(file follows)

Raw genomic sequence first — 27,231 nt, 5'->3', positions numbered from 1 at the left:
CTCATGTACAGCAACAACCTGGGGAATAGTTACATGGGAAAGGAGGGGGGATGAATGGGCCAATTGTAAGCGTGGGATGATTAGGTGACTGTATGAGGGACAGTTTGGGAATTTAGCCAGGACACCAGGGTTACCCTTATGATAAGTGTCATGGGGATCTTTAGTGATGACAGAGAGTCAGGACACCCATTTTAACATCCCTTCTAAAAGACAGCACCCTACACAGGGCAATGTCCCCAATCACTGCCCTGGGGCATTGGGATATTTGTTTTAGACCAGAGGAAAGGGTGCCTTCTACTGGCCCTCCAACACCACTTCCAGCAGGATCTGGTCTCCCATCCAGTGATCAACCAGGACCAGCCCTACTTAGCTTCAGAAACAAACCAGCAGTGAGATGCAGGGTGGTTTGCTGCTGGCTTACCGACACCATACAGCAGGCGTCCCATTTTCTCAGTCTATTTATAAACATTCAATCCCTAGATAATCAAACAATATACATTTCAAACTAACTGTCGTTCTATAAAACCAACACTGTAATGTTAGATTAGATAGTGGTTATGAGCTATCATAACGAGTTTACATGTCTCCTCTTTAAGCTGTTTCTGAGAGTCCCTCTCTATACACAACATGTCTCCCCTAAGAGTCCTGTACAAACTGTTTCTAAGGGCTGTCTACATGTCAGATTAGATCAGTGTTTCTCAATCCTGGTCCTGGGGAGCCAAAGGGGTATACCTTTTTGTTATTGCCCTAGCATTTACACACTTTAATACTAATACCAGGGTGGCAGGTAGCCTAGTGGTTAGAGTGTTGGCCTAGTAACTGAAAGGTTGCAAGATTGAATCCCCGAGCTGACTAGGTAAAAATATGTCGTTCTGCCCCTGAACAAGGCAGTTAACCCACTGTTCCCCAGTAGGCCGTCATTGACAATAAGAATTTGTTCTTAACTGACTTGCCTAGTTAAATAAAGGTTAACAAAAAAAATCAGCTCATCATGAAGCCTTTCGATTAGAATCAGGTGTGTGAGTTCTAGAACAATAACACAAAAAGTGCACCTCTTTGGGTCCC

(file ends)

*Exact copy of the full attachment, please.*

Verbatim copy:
Raw genomic sequence first — 27,231 nt, 5'->3', positions numbered from 1 at the left:
CTCATGTACAGCAACAACCTGGGGAATAGTTACATGGGAAAGGAGGGGGGATGAATGGGCCAATTGTAAGCGTGGGATGATTAGGTGACTGTATGAGGGACAGTTTGGGAATTTAGCCAGGACACCAGGGTTACCCTTATGATAAGTGTCATGGGGATCTTTAGTGATGACAGAGAGTCAGGACACCCATTTTAACATCCCTTCTAAAAGACAGCACCCTACACAGGGCAATGTCCCCAATCACTGCCCTGGGGCATTGGGATATTTGTTTTAGACCAGAGGAAAGGGTGCCTTCTACTGGCCCTCCAACACCACTTCCAGCAGGATCTGGTCTCCCATCCAGTGATCAACCAGGACCAGCCCTACTTAGCTTCAGAAACAAACCAGCAGTGAGATGCAGGGTGGTTTGCTGCTGGCTTACCGACACCATACAGCAGGCGTCCCATTTTCTCAGTCTATTTATAAACATTCAATCCCTAGATAATCAAACAATATACATTTCAAACTAACTGTCGTTCTATAAAACCAACACTGTAATGTTAGATTAGATAGTGGTTATGAGCTATCATAACGAGTTTACATGTCTCCTCTTTAAGCTGTTTCTGAGAGTCCCTCTCTATACACAACATGTCTCCCCTAAGAGTCCTGTACAAACTGTTTCTAAGGGCTGTCTACATGTCAGATTAGATCAGTGTTTCTCAATCCTGGTCCTGGGGAGCCAAAGGGGTATACCTTTTTGTTATTGCCCTAGCATTTACACACTTTAATACTAATACCAGGGTGGCAGGTAGCCTAGTGGTTAGAGTGTTGGCCTAGTAACTGAAAGGTTGCAAGATTGAATCCCCGAGCTGACTAGGTAAAAATATGTCGTTCTGCCCCTGAACAAGGCAGTTAACCCACTGTTCCCCAGTAGGCCGTCATTGACAATAAGAATTTGTTCTTAACTGACTTGCCTAGTTAAATAAAGGTTAACAAAAAAAATCAGCTCATCATGAAGCCTTTCGATTAGAATCAGGTGTGTGAGTTCTAGAACAATAACACAAAAAGTGCACCTCTTTGGGTCCC